COVID-19 is usually referred to as a respiratory disease, and while it does affect the lungs, it also seems to affect the heart, kidneys, testes and brain. More recently, doctors have discovered that COVID-19 affects the pancreas, impairing its function.
COVID-19 and Diabetes
The first hint that COVID-19 affects the pancreas came from reports that people with diabetes who contracted COVID-19 were more likely to have a severe form of the disease, and conversely, their diabetes would get worse while they were ill with COVID-19. Next came reports that patients who didn’t previously have diabetes were developing new-onset cases of diabetes after contracting COVID-19. At this point in time, it is not clear if these new-onset cases will eventually go away or become chronic. However, one study reported that the incidence of new-onset type I diabetes in children had dramatically increased since the pandemic started.
The ACE-2 receptor by which COVID-19 infects cells is expressed at high levels on the beta cells in the pancreas. Infection of the beta cells could cause them to malfunction, and the presence of a virus within these cells could cause the immune system to attack them. An immune attack on the beta cells is thought to be the cause of type I diabetes.
Symptoms of Diabetic Ketoacidosis
In many patients with COVID-19, the first sign of COVID-19 affecting the pancreas is the abrupt development of diabetic ketoacidosis. Until the pandemic is under control, people with and without diabetes should become aware of the symptoms of diabetic ketoacidosis and seek urgent medical help if they occur:
- Feeling very thirsty
- Urinating a lot
- Upset stomach
- Fruity smell on the breath
- Feeling weak, tired and short of breath
- Feeling confused
If you have access to home-testing kits, you will note a very high blood glucose level and high levels of ketone bodies in the urine.
COVID-19 and Pancreatitis
In addition to its well-known role in controlling blood glucose levels and sugar metabolism, the pancreas also plays a key role in producing digestive enzymes, which it releases into the intestine to aid in food breakdown and absorption. A condition that can be life-threatening is called pancreatitis. In pancreatitis, the pancreas becomes severely inflamed and may spill digestive enzymes into the abdominal cavity, causing damage and scarring. The symptoms of acute pancreatitis to be aware of include:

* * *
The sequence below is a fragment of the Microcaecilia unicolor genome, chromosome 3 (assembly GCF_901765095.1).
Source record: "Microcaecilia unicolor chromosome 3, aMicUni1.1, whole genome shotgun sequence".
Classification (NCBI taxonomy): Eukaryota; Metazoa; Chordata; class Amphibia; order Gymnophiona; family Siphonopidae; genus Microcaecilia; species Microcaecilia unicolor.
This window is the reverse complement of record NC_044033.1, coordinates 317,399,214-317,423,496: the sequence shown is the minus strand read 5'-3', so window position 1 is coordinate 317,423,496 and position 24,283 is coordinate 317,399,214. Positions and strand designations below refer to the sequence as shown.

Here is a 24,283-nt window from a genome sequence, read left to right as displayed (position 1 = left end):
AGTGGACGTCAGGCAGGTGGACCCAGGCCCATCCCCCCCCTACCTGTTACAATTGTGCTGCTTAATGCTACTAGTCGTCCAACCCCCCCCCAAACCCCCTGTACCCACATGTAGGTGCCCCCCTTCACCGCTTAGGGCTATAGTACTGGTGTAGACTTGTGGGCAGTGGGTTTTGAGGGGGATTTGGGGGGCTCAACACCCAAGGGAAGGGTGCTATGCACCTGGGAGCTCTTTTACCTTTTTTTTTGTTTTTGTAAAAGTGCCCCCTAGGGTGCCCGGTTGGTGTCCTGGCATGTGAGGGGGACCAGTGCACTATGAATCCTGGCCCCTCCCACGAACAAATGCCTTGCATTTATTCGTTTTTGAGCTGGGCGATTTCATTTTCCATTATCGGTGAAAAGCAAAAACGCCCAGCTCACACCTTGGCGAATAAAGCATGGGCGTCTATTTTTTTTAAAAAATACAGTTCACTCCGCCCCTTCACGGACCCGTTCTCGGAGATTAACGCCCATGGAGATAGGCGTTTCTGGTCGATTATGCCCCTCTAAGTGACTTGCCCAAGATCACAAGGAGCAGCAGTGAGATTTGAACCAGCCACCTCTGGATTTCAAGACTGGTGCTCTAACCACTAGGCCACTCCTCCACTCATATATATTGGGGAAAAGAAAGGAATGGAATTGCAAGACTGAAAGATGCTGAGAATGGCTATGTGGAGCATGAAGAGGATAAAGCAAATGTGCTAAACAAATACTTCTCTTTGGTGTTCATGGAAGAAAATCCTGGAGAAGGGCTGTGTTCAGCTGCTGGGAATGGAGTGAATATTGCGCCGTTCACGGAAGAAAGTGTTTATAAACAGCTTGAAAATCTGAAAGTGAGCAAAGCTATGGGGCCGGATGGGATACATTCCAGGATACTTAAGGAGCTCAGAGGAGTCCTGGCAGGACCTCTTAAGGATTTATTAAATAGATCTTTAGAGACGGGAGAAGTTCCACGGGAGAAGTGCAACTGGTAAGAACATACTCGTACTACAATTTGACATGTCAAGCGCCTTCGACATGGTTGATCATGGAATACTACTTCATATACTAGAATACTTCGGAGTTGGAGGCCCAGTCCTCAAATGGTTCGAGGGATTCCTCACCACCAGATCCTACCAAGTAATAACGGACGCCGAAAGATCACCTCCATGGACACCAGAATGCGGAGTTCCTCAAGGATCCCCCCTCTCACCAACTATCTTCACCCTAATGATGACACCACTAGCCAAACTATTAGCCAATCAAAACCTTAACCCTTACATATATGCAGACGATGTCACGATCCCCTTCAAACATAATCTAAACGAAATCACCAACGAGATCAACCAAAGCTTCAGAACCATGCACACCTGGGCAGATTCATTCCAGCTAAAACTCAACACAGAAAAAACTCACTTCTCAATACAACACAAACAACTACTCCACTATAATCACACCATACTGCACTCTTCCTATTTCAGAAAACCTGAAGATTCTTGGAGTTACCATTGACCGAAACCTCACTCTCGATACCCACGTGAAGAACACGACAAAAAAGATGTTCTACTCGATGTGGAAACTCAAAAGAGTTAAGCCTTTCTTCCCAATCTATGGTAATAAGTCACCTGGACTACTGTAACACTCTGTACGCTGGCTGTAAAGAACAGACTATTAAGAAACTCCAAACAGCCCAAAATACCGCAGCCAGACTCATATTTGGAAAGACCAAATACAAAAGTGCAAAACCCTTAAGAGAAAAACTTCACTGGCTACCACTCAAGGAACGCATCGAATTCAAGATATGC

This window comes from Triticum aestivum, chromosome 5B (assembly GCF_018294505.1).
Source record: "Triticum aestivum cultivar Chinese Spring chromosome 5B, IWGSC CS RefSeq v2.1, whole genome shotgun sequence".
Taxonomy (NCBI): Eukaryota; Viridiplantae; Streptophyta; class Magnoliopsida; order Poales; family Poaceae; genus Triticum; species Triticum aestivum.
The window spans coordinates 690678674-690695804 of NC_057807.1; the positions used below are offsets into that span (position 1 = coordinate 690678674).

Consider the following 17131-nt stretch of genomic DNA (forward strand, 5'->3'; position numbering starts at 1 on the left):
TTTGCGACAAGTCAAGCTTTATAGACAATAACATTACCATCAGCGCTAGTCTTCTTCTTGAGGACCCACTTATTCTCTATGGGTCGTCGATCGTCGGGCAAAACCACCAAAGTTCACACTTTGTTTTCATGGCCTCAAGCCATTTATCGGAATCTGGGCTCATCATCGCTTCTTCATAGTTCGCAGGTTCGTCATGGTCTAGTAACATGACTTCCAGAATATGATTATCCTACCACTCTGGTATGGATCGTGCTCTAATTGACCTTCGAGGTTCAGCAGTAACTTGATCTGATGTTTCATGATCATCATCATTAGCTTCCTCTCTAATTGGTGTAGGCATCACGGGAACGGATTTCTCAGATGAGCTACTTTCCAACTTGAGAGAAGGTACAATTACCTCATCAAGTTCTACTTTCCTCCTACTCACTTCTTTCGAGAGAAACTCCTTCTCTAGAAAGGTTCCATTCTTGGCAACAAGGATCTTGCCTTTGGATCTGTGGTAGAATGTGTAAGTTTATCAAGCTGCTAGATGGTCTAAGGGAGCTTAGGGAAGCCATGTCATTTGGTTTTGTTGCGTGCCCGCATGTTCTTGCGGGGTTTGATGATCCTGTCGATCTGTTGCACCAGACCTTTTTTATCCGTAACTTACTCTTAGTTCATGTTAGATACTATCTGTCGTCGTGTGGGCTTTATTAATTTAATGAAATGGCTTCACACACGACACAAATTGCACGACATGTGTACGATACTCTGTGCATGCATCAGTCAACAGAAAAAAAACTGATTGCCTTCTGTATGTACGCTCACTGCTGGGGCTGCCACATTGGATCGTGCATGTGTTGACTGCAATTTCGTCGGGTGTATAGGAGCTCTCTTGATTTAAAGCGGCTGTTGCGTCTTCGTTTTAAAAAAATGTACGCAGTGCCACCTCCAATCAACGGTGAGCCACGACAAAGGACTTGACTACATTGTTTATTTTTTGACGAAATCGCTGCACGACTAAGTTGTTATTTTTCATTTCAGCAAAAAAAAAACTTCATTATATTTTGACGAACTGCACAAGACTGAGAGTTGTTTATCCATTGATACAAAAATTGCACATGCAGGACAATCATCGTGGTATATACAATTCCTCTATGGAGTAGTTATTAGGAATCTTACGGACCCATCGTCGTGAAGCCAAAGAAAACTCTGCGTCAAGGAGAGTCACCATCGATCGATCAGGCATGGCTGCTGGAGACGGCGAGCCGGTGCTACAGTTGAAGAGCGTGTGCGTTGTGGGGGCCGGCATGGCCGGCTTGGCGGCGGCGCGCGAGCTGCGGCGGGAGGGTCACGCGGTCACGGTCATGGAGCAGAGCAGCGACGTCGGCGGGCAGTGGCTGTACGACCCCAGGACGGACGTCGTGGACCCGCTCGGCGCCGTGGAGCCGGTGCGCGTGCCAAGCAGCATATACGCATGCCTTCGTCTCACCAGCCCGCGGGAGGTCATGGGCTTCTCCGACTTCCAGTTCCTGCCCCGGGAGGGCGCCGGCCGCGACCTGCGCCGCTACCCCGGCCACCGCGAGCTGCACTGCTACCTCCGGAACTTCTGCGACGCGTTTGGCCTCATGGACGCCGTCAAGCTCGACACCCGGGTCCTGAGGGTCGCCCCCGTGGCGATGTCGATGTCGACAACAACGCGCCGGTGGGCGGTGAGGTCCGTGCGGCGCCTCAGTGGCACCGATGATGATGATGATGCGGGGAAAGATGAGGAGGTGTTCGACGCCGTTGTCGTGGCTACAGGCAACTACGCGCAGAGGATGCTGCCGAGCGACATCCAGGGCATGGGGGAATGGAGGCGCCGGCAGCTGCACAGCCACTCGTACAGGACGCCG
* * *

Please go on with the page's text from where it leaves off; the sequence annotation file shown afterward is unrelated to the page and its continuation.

- Severe upper abdominal pain that may radiate to the back
- The pain is much worse after eating or drinking
- Nausea and vomiting, often severe
- Weak, rapid pulse
Acute pancreatitis usually resolves on its own, but sometimes it causes pseudocysts or chronic pancreatitis.
The causes of pancreatitis are diverse, but doctors have reported that some patients with COVID-19 have presented to the hospital with acute pancreatitis as their first symptom. Other doctors have noted that during hospitalization, around 35% of COVID-19 patients have symptoms of acute pancreatitis, and an additional 17% may have subacute pancreatitis. It is currently not clear whether COVID-19 affects the pancreas directly to cause pancreatitis, but the ACE-2 receptor is expressed on pancreatic ductal, ulnar and islet cells.
COVID-19 Affects the Pancreas
Laboratory studies have confirmed that the virus that causes COVID-19 can infect and replicate in most of the cell types found in the pancreas. In addition, postmortem studies of patients who succumbed to COVID-19 have also found direct evidence that the virus has infected the pancreas and is actively damaging it.
What You Should Do
During this pandemic, it is essential to be aware of the symptoms of diabetic ketoacidosis and acute pancreatitis in case you or a loved one develops them as a consequence of COVID-19 infection. In addition, if you have been diagnosed with diabetes, it is of utmost importance that you make sure your blood sugar is under control. If your blood sugar was previously under control and suddenly starts to increase for no apparent reason, this may be a sign that you have contracted COVID-19, which is affecting your pancreas and altering your metabolism.
Although there has been no consensus on this point among doctors, after recovering from COVID-19, even a very mild case, it might be wise to undergo regular checkups to make sure you aren’t showing signs of lingering damage to various organs or signs of developing pre- or even overt diabetes.